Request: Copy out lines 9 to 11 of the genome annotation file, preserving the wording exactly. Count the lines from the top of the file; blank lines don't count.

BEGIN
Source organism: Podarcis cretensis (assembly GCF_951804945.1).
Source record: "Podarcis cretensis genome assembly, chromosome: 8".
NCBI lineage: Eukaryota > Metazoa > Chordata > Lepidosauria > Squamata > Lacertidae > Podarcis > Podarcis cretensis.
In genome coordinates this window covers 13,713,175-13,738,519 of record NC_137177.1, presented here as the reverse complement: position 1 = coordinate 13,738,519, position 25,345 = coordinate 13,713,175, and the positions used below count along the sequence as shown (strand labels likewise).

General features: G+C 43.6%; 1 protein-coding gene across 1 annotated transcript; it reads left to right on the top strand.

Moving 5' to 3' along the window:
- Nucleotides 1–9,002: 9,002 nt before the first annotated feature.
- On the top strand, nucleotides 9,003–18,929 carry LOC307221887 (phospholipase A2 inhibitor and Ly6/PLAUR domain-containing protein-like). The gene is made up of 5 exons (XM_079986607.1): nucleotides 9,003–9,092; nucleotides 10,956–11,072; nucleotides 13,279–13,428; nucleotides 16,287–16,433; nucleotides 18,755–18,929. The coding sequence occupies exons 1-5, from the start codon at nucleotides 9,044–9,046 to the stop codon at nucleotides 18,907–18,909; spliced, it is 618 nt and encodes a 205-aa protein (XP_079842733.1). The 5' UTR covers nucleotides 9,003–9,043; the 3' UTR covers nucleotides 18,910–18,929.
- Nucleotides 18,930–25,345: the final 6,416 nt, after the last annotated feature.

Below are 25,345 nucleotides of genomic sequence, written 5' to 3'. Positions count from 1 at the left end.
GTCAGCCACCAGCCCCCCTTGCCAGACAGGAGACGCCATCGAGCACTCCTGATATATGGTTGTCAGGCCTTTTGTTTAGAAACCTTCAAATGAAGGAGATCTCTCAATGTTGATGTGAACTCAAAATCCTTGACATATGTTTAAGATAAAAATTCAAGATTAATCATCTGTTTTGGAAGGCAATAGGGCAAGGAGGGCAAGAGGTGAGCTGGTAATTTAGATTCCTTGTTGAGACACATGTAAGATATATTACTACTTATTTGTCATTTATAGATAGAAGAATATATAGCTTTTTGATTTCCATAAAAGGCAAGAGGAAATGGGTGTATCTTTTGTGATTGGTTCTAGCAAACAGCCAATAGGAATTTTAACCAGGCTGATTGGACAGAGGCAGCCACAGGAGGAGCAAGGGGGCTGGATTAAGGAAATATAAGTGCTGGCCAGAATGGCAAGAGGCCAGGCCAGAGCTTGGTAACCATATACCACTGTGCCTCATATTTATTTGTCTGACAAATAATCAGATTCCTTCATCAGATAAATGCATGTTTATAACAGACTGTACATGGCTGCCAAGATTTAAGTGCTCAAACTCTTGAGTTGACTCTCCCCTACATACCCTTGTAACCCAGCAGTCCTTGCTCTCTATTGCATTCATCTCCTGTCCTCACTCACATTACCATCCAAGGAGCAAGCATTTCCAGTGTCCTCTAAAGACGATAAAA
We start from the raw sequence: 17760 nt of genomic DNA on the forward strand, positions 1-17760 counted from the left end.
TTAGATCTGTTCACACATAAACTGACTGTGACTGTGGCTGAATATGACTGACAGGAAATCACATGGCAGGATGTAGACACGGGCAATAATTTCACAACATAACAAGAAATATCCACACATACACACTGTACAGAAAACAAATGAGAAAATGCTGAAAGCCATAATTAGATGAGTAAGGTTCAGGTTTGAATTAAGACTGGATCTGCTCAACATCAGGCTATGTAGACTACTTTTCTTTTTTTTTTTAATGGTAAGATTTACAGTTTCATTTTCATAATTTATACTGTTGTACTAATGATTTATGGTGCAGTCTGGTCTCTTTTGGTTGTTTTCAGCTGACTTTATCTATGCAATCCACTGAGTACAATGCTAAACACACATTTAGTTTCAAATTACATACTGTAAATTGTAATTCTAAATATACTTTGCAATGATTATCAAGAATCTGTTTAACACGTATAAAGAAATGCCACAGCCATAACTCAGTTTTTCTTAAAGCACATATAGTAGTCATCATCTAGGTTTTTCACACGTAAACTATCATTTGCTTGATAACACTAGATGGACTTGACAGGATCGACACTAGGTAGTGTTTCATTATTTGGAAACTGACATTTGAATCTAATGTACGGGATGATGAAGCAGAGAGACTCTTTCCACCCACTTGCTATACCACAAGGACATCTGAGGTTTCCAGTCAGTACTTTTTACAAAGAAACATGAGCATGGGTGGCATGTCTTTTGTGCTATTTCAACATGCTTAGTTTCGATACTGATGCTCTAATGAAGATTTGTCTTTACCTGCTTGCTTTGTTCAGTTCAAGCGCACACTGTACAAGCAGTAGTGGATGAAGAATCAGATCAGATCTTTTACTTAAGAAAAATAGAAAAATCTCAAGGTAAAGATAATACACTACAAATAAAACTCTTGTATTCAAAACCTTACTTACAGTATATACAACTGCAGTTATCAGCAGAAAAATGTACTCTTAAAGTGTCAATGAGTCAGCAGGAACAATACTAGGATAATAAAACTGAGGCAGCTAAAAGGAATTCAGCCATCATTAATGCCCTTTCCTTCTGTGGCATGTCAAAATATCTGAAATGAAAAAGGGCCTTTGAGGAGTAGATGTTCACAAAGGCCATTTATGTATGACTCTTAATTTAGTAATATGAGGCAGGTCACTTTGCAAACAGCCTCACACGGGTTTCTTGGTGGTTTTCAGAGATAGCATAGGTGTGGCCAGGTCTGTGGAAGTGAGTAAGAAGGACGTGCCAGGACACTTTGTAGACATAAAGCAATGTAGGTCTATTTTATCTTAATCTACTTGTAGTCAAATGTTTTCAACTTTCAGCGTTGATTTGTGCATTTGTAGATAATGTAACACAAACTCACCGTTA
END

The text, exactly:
- Nucleotides 18,930–25,345: the final 6,416 nt, after the last annotated feature.

Below are 25,345 nucleotides of genomic sequence, written 5' to 3'. Positions count from 1 at the left end.
GTCAGCCACCAGCCCCCCTTGCCAGACAGGAGACGCCATCGAGCACTCCTGATATATGGTTGTCAGGCCTTTTGTTTAGAAACCTTCAAATGAAGGAGATCTCTCAATGTTGATGTGAACTCAAAATCCTTGACATATGTTTAAGATAAAAATTCAAGATTAATCATCTGTTTTGGAAGGCAATAGGGCAAGGAGGGCAAGAGGTGAGCTGGTAATTTAGATTCCTTGTTGAGACACATGTAAGATATATTACTACTTATTTGTCATTTATAGATAGAAGAATATATAGCTTTTTGATTTCCATAAAAGGCAAGAGGAAATGGGTGTATCTTTTGTGATTGGTTCTAGCAAACAGCCAATAGGAATTTTAACCAGGCTGATTGGACAGAGGCAGCCACAGGAGGAGCAAGGGGGCTGGATTAAGGAAATATAAGTGCTGGCCAGAATGGCAAGAGGCCAGGCCAGAGCTTGGTAACCATATACCACTGTGCCTCATATTTATTTGTCTGACAAATAATCAGATTCCTTCATCAGATAAATGCATGTTTATAACAGACTGTACATGGCTGCCAAGATTTAAGTGCTCAAACTCTTGAGTTGACTCTCCCCTACATACCCTTGTAACCCAGCAGTCCTTGCTCTCTATTGCATTCATCTCCTGTCCTCACTCACATTACCATCCAAGGAGCAAGCATTTCCAGTGTCCTCTAAAGACGATAAAA